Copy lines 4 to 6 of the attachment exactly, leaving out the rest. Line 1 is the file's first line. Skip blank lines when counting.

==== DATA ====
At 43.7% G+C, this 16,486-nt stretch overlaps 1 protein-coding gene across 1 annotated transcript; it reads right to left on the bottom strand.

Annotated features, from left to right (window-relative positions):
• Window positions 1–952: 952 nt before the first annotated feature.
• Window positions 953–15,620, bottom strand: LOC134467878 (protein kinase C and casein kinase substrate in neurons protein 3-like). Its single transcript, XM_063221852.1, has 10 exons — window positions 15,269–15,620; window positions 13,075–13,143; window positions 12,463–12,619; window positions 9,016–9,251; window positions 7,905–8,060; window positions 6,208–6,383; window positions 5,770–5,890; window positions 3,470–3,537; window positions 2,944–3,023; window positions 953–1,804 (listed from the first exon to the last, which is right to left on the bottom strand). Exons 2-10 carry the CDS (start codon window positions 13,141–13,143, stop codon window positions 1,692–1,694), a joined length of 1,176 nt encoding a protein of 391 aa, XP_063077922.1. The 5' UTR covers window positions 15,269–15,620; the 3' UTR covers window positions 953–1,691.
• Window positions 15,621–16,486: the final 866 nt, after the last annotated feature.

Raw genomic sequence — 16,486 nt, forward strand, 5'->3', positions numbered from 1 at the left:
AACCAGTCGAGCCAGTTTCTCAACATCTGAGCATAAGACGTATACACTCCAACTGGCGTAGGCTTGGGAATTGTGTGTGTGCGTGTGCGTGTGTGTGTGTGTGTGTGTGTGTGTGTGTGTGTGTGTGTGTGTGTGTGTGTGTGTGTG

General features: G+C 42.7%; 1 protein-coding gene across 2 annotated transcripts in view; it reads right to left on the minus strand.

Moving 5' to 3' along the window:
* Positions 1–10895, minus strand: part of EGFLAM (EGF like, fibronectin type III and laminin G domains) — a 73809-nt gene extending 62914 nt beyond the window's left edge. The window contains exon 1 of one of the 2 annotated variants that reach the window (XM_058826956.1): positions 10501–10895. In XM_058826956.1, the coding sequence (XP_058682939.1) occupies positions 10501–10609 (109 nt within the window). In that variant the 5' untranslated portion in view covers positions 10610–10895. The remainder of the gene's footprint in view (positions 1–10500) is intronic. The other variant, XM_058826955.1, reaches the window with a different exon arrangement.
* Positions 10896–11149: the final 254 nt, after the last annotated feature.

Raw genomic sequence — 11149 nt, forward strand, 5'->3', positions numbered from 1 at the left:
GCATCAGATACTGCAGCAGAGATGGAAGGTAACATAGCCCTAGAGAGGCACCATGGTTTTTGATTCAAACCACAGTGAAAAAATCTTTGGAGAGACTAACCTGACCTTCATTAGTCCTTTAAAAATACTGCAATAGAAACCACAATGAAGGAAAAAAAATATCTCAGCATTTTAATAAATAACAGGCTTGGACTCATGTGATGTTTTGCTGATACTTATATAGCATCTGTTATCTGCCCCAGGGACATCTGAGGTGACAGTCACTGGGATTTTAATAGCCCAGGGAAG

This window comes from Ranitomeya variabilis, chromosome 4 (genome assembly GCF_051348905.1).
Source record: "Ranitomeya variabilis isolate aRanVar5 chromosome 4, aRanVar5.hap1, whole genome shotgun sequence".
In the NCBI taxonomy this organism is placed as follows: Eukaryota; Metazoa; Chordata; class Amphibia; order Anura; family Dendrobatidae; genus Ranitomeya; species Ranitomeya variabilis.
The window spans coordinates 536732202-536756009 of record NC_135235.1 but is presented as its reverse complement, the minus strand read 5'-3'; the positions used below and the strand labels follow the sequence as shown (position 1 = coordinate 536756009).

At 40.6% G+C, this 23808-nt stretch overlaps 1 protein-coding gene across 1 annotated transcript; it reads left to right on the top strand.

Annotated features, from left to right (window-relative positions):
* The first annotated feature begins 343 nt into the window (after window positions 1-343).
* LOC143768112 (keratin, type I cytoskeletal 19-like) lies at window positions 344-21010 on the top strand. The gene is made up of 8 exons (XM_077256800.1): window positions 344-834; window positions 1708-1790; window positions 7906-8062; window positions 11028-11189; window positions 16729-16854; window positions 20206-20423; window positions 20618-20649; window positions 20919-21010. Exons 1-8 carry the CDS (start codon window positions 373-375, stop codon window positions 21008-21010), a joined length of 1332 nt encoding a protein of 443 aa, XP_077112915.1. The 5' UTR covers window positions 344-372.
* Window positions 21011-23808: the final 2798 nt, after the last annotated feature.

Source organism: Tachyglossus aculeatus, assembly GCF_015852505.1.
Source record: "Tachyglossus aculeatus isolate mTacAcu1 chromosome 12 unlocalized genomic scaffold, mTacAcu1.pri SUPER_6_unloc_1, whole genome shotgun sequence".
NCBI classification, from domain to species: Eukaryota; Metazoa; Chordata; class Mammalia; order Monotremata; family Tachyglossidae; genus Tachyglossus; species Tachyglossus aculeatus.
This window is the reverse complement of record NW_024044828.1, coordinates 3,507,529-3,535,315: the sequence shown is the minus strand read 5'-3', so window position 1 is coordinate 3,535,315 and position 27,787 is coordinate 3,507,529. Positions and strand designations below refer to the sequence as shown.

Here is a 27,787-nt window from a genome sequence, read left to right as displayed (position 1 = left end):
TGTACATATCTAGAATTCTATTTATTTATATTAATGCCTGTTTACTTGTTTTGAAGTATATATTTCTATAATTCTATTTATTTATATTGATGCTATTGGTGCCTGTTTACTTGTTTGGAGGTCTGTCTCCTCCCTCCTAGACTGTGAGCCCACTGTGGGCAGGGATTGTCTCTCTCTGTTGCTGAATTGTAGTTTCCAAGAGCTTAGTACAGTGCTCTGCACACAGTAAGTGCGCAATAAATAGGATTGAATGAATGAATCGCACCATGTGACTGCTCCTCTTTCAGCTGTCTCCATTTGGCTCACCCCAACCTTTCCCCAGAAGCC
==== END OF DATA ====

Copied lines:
• Window positions 953–15,620, bottom strand: LOC134467878 (protein kinase C and casein kinase substrate in neurons protein 3-like). Its single transcript, XM_063221852.1, has 10 exons — window positions 15,269–15,620; window positions 13,075–13,143; window positions 12,463–12,619; window positions 9,016–9,251; window positions 7,905–8,060; window positions 6,208–6,383; window positions 5,770–5,890; window positions 3,470–3,537; window positions 2,944–3,023; window positions 953–1,804 (listed from the first exon to the last, which is right to left on the bottom strand). Exons 2-10 carry the CDS (start codon window positions 13,141–13,143, stop codon window positions 1,692–1,694), a joined length of 1,176 nt encoding a protein of 391 aa, XP_063077922.1. The 5' UTR covers window positions 15,269–15,620; the 3' UTR covers window positions 953–1,691.
• Window positions 15,621–16,486: the final 866 nt, after the last annotated feature.

Raw genomic sequence — 16,486 nt, forward strand, 5'->3', positions numbered from 1 at the left: